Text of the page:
By their nature, pharmaceutical products create special challenges for marketers. Because regulation dictates so much of what you can say and how you say it, it has been necessary for marketers to be very conservative in the communication approaches they’ve adopted in advertising and promotional materials.
And that’s as it should be. No one questions the need for special caution when it comes to products that affect our health and well being.
But how are the dictates of responsible marketing faring in the new world of social media. Regulations designed for a world of 30-sec. commercials and informational brochures seem somehow of different relevance in the age of YouTube, Twitter and Foursquare.
Consider just one small aspect of social media: mobile devices. Researchers predict that the mobile Internet – in which consumers access the Internet over mobile devices – will soon overtake fixed Internet. And many newcomers to this country use more mobile devices than PCs or laptops to connect to the Internet.
In addition, the mobile internet is becoming more video-based. We know that text can appear differently on a computer screen than on the printed page. But the way in which information is rendered in a video can be wide-ranging. Imagine viewing a video on a cell phone screen instead of on a PC. Might a consumer watching that video on a cell phone possibly miss seeing the fair balance information?
It’s not that we don’t have guidelines. Companies can turn to the Food & Drug Administration’s (FDA) communications guidelines published by the Division of Drug Marketing, Advertising, and Communications (DDMAC). There’s also the voluntary Pharmaceutical Manufacturers Association (PhRMA) Guiding Principles on Direct to Consumer Advertising. The problem is that these guidelines have not caught up with new media available to marketers and consumers today. And the FDA once again has postponed issuing appropriate guidelines in this important area.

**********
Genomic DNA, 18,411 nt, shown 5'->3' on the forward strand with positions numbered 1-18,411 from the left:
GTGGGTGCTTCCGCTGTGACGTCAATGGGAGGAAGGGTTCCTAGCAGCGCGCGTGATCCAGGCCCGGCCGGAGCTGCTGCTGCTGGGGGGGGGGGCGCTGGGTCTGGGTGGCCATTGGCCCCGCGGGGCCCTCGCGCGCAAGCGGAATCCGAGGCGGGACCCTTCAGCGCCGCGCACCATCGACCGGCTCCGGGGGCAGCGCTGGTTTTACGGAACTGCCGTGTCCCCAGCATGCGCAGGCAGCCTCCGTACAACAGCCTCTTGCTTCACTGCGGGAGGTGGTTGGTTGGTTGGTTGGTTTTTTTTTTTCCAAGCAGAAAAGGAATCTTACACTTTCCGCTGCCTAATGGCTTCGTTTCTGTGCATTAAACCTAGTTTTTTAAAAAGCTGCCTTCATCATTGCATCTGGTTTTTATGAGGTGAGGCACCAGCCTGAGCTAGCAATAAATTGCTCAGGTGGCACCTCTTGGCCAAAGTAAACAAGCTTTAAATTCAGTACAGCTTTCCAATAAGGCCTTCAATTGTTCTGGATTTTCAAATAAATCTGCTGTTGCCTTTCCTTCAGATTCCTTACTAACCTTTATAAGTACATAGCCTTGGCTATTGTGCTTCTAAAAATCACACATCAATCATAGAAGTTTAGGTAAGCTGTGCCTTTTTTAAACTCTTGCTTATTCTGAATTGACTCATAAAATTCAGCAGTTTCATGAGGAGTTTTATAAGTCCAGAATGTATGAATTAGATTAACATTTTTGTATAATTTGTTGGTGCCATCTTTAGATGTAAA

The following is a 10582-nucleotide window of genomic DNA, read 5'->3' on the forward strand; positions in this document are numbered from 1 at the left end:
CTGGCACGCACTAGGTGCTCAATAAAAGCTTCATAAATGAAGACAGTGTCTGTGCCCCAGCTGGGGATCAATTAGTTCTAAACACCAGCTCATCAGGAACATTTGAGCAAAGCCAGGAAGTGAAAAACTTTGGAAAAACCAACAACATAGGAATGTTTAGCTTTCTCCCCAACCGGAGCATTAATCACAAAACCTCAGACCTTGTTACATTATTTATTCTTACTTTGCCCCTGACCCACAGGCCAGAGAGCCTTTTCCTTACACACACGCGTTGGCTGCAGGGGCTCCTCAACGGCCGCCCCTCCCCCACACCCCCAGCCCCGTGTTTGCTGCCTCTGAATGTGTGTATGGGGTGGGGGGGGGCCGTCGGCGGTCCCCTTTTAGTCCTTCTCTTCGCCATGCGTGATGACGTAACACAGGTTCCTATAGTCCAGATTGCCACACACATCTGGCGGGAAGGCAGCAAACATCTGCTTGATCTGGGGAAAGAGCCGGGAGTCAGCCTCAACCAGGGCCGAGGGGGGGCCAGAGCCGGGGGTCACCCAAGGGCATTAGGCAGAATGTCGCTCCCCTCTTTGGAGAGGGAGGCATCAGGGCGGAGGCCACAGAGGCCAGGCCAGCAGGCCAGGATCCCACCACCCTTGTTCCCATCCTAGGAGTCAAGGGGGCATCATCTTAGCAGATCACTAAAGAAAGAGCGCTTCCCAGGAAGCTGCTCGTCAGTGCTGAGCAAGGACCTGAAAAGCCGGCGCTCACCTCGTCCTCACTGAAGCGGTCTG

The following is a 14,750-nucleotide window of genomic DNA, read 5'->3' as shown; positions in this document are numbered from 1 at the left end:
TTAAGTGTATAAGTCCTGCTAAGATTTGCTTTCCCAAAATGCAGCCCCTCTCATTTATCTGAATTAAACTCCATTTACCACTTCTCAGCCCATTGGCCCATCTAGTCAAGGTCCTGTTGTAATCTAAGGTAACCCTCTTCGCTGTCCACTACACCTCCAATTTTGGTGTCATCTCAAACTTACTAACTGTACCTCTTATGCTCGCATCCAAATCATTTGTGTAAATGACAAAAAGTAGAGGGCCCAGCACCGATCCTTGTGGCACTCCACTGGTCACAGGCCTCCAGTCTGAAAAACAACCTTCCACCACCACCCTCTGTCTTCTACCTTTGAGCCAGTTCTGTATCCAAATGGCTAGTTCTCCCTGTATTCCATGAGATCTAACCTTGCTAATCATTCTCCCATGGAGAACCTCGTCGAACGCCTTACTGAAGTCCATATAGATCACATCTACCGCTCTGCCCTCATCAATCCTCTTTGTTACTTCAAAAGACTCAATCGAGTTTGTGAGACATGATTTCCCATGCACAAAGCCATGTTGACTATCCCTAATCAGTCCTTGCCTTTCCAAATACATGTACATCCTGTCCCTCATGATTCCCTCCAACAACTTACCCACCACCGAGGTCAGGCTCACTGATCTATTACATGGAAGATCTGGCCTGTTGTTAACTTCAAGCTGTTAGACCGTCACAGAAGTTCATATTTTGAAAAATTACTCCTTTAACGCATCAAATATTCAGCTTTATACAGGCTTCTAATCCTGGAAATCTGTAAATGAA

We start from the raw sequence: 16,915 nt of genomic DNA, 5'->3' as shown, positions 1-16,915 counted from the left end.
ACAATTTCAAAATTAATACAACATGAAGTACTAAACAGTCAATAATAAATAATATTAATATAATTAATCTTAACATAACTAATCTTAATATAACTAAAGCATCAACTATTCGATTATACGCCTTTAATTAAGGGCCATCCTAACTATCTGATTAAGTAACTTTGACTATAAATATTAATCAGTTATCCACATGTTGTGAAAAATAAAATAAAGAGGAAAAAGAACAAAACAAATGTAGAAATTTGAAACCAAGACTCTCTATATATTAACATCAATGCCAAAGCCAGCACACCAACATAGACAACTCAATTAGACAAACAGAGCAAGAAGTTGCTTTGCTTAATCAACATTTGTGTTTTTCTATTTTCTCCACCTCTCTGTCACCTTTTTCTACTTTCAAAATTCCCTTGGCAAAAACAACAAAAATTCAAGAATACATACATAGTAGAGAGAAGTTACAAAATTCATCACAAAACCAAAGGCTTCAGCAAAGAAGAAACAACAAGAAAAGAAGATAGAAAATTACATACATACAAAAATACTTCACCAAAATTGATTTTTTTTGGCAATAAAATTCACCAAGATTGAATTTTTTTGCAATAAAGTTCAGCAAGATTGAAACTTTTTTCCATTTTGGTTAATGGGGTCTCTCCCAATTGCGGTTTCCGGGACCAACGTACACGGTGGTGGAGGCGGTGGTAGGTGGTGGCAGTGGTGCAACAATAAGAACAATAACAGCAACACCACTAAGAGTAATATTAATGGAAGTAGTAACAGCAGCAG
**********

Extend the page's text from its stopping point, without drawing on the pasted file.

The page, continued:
So what are marketers to do? First, companies and their agencies need to make sure they understand and are fully implementing the FDA guidelines that do exist. Some marketing agencies have called in organizations like the Center for Communication Compliance to create training programs on regulatory compliance for their employees. And a number of agencies are implementing formal certification programs. We, at Omnicom, have done this.
And, we have gone a step further and have developed a HIPPA compliant Mobile Health Library for our clients. We believe that tools like this will become increasingly important as the Internet – and interaction with consumers – continues to evolve.
Second, the marketing and regulatory departments within pharmaceutical companies need to work arm in arm. While there is always a natural give and take between these in-house personnel, they need to recognize that they are in this together and have a singular purpose – timely, relevant clinically correct brand communications. Only by joining forces will they be able to navigate the new world of social media in a responsible and meaningful fashion.
And navigate they must. The absence of social media guidelines from the FDA has somewhat slowed adoption of new media approaches in the pharmaceutical industry as compared to other less regulated industries. But there is now widespread recognition that companies can no longer afford to wait. The risks of not using social media are now seen as greater than the possibility of a potential marketing misstep. So, caution with our eyes wide open is the best prescription.
Marketers are realizing that regardless of media environment, the operative question is still the one that frames all marketing programs in the pharmaceutical industry: Is this action in the best interest of the patient? This has always been true of off-line communications and is equally important with all on-line conversations.
Tom Harrison is Chairman and Chief Executive Officer of Diversified Agency Services at Omnicom Group Inc .